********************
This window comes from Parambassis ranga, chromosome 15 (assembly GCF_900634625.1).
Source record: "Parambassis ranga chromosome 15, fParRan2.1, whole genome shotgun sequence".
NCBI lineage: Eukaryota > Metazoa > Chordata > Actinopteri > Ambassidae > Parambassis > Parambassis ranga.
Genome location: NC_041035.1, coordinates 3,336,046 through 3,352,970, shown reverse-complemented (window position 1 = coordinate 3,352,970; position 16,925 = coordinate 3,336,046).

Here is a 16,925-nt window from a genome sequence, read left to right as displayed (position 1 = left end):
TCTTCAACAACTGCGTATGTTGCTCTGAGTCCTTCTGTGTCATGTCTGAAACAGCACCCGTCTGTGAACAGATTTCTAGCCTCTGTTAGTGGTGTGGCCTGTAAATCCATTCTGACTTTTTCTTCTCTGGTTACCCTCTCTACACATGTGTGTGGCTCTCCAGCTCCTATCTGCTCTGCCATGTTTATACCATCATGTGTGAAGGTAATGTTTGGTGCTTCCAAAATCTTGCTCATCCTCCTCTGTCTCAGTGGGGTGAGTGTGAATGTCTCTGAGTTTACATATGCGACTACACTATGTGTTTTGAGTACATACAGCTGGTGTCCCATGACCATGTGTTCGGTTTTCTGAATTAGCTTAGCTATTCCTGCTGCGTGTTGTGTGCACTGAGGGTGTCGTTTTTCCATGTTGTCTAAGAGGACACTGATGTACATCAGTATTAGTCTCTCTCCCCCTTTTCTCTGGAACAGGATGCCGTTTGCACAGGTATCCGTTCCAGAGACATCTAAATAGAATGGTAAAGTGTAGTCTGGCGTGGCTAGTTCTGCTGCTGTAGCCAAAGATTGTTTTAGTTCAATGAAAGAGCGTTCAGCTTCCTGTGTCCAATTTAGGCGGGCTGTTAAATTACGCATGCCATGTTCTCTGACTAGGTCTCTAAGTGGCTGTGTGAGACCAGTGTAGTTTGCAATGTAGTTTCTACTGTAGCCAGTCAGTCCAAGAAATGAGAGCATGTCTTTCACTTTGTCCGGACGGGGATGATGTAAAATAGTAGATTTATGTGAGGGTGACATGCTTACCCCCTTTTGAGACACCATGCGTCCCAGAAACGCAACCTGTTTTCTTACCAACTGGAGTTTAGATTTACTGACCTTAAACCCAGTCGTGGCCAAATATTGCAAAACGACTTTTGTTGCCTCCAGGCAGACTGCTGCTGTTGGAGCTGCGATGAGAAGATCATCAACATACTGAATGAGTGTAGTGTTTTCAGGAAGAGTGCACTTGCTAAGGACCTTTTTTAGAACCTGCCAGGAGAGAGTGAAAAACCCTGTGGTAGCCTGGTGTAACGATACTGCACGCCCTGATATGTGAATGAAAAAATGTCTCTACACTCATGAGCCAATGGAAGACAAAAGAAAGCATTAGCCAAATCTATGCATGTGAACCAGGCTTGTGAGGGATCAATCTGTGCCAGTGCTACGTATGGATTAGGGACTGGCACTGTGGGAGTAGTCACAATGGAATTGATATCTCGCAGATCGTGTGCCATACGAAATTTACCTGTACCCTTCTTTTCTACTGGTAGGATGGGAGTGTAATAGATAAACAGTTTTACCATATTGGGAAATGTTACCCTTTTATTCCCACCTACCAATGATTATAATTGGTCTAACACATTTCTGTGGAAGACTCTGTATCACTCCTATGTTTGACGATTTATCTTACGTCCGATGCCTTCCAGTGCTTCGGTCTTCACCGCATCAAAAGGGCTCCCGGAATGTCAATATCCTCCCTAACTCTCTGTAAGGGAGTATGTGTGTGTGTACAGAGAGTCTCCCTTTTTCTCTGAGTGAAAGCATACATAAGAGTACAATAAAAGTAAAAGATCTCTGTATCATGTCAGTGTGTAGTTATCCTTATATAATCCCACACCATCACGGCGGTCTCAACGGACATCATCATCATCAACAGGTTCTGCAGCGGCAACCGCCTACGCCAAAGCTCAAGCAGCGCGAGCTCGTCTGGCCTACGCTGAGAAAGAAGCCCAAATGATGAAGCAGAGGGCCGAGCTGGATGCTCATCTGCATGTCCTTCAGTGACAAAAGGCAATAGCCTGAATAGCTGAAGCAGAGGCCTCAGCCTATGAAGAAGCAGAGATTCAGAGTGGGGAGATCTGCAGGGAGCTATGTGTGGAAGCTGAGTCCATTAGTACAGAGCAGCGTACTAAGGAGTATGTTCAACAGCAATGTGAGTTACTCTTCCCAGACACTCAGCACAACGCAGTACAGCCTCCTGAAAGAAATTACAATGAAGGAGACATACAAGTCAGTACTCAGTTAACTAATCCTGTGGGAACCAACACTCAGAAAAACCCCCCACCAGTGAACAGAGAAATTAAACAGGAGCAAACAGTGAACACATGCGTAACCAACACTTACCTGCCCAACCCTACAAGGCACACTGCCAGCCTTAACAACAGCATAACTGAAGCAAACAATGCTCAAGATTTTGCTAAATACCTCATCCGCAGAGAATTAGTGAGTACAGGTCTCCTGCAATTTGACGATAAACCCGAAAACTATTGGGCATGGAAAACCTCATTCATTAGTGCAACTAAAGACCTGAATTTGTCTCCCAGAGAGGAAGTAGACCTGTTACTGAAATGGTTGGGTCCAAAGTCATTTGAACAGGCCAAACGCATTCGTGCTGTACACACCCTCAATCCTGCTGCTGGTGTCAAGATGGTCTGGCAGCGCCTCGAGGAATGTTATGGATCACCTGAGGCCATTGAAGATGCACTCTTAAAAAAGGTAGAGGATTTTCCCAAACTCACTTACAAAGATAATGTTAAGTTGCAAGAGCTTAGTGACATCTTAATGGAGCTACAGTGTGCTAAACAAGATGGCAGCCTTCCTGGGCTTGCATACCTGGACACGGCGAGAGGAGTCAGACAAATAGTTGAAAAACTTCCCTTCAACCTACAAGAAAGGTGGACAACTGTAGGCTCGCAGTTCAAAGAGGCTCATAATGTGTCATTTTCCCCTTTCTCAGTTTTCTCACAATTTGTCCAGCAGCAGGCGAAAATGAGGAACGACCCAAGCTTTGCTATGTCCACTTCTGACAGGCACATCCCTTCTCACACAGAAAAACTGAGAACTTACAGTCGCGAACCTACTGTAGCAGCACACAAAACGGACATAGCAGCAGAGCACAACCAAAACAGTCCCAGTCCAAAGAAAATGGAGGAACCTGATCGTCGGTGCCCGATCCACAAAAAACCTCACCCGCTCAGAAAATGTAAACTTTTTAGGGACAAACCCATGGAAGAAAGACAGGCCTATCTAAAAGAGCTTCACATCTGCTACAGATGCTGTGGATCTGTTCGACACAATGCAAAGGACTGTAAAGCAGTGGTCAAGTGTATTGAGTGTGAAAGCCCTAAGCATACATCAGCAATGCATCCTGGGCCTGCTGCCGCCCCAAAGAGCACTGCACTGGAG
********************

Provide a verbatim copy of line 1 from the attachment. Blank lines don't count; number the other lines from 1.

This window comes from Parambassis ranga, chromosome 15 (assembly GCF_900634625.1).